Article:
Strong’s Number: g2005

Greek: epiteleo

Perfect (Adjective and Verb), Perfectly:

“to bring through to the end” (epi, intensive, in the sense of “fully,” and teleo, “to complete”), is used in the Middle Voice in Gal 3:3, “are ye (now) perfected,” continuous present tense, indicating a process, lit., “are ye now perfecting yourselves;” in 2Cr 7:1, “perfecting (holiness);” in Phl 1:6, RV, “will perfect (it),” AV, “will perform.”



Strong’s Number: g2675

Greek: katartizo

Perfect (Adjective and Verb), Perfectly:

“to render fit, complete” (artios), “is used of mending nets, Mat 4:21;Mar 1:19, and is translated ‘restore’ in Gal 6:1. It does not necessarily imply, however, that that to which it is applied has been damaged, though it may do so, as in these passages; it signifies, rather, right ordering and arrangement,Hbr 11:3, ‘framed;” it points out the path of progress, as in Mat 21:16;Luk 6:40; cp. 2Cr 13:9; Eph 4:12, where corresponding nouns occur. It indicates the close relationship between character and destiny, Rom 9:22, ‘fitted.’ It expresses the pastor’s desire for the flock, in prayer, Hbr 13:21, and in exhortation, 1Cr 1:10, RV, ‘perfected’ (AV, ‘perfectly joined’); 2Cr 13:11, as well as his conviction of God’s purpose for them, 1Pe 5:10. It is used of the Incarnation of the Word in Hbr 10:5, ‘prepare,’ quoted from Psa 40:6 (Sept.), where it is apparently intended to describe the unique creative act involved in the Virgin Birth, Luk 1:35. In 1Th 3:10 it means to supply what is necessary, as the succeeding words show.”*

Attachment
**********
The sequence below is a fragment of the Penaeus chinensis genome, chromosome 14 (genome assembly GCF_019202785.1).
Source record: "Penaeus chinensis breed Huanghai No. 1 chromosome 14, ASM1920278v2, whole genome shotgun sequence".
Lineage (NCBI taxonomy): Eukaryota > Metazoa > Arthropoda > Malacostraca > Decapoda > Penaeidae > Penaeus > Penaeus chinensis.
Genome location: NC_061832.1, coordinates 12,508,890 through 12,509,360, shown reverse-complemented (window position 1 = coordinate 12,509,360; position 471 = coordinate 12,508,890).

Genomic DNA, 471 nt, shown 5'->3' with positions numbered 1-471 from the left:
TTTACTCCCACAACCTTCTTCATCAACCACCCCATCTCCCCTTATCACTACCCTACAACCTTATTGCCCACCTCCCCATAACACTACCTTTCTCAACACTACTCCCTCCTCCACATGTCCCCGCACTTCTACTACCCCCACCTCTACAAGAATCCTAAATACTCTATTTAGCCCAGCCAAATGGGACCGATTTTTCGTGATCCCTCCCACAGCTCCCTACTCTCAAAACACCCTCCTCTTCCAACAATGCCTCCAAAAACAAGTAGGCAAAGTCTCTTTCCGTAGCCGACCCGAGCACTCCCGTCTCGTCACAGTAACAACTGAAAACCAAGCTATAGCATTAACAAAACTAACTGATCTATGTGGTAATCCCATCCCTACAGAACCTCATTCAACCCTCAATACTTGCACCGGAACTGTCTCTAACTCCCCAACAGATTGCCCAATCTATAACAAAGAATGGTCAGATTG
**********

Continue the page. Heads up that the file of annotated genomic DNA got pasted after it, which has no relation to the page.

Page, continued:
[* From Notes on Thessalonians by Hogg and Vine, p. 101.]
See FIT, B, No. 3.

Note: Cp. exartizo, rendered “furnished completely,” in 2Ti 3:17, RV; seeACCOMPLISH, No. 1.



Strong’s Number: g199

Greek: akribos

Perfect (Adjective and Verb), Perfectly:

accurately, is translated “perfectly” in 1Th 5:2, where it suggests that Paul and his companions were careful ministers of the Word.
See ACCURATELY, and see Note (2) below.



Strong’s Number: g197

Greek: akribesteron

Perfect (Adjective and Verb), Perfectly:

the comparative degree of No. 1, Act 18:26; 23:15: see CAREFULLY, EXACTLY.



Strong’s Number: g5046

Greek: teleios

Perfect (Adjective and Verb), Perfectly:

“perfectly,” is so translated in 1Pe 1:13, RV (AV, “to the end”), of setting one’s hope on coming grace.
See END.


(1) In Rev 3:2, AV, pleroo, “to fulfill,” is translated “perfect” (RV, “fulfilled”).

(2) For the adverb akribos in Luk 1:3, AV, see ACCURATELY; in Act 24:22, AV, see EXACT.

(3) For the noun akribeia in Act 22:3, see MANNER.

Vine, W. E. “Perfect (Adjective and Verb), Perfectly”, Vine’s Expository Dictionary of New Testament Words. Blue Letter Bible. 1940. 24 June, 1996 12 Jul 2013.